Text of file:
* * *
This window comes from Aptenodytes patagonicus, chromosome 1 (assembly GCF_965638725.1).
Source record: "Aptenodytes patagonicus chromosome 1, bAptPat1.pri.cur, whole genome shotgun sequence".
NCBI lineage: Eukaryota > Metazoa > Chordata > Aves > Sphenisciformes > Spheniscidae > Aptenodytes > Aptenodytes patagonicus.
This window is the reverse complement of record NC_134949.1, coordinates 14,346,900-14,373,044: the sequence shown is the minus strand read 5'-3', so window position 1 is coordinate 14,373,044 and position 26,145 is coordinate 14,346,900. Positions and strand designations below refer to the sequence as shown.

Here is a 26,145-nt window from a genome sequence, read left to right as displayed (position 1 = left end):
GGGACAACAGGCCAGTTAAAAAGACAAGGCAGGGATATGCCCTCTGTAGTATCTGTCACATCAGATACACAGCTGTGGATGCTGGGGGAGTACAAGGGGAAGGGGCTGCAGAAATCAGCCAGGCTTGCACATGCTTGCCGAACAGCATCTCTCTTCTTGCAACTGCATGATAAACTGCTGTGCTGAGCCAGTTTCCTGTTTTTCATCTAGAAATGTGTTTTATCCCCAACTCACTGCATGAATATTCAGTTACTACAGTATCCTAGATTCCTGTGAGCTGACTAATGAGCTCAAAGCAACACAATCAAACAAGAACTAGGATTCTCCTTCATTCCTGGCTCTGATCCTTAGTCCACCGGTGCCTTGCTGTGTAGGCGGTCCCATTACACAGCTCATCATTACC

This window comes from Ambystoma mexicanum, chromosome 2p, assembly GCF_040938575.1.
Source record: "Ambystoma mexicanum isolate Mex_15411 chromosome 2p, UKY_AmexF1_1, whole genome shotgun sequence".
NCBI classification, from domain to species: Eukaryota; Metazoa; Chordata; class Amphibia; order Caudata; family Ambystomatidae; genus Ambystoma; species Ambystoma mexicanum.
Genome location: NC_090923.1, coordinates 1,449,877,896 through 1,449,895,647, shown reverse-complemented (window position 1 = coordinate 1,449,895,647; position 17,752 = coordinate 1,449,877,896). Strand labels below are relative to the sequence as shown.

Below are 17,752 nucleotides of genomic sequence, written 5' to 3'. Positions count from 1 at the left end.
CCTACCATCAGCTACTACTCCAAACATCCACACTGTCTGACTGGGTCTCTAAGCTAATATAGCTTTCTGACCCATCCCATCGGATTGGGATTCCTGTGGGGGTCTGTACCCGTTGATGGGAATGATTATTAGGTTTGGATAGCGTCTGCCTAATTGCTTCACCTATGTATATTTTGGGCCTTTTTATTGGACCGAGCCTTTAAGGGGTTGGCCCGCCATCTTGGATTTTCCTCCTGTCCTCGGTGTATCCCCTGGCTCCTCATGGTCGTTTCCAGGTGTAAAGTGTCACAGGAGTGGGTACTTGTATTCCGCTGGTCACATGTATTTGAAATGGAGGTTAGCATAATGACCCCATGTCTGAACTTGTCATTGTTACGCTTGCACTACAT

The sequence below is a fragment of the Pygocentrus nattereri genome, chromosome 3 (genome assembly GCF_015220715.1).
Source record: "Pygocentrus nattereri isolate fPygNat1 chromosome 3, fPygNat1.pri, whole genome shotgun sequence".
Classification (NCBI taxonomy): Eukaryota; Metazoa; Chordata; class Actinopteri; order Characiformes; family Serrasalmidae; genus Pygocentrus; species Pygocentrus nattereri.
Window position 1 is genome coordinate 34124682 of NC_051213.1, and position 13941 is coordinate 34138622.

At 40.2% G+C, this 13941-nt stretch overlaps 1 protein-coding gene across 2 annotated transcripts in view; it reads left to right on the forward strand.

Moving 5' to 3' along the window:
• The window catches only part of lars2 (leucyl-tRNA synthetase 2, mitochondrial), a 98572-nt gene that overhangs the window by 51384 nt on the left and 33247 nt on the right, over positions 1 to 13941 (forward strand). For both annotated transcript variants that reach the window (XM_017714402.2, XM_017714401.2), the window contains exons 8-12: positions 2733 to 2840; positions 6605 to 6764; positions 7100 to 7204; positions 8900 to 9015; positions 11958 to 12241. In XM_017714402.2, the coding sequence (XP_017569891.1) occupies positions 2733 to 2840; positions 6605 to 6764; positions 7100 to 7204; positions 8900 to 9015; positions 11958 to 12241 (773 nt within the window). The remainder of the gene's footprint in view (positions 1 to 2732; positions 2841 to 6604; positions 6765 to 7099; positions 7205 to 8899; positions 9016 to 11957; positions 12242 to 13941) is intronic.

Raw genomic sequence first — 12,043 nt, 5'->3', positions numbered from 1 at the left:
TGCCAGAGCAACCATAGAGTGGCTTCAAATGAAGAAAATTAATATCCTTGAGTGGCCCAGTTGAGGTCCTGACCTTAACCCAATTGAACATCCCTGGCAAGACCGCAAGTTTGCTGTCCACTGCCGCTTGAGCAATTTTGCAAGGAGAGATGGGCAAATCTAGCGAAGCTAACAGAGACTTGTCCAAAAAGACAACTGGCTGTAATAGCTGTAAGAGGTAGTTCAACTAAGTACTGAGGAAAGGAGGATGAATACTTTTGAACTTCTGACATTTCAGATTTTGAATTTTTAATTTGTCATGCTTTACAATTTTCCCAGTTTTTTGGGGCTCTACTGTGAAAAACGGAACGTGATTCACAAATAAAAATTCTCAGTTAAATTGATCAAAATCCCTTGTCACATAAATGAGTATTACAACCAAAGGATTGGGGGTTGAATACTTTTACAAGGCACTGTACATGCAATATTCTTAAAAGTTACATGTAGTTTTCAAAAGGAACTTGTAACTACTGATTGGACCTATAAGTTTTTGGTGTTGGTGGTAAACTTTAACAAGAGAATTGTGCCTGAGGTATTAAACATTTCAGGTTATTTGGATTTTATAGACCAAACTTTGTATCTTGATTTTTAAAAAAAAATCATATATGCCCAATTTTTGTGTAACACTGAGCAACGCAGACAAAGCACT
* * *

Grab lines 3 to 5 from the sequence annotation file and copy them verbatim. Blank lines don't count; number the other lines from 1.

NCBI lineage: Eukaryota > Metazoa > Chordata > Aves > Sphenisciformes > Spheniscidae > Aptenodytes > Aptenodytes patagonicus.
This window is the reverse complement of record NC_134949.1, coordinates 14,346,900-14,373,044: the sequence shown is the minus strand read 5'-3', so window position 1 is coordinate 14,373,044 and position 26,145 is coordinate 14,346,900. Positions and strand designations below refer to the sequence as shown.

Here is a 26,145-nt window from a genome sequence, read left to right as displayed (position 1 = left end):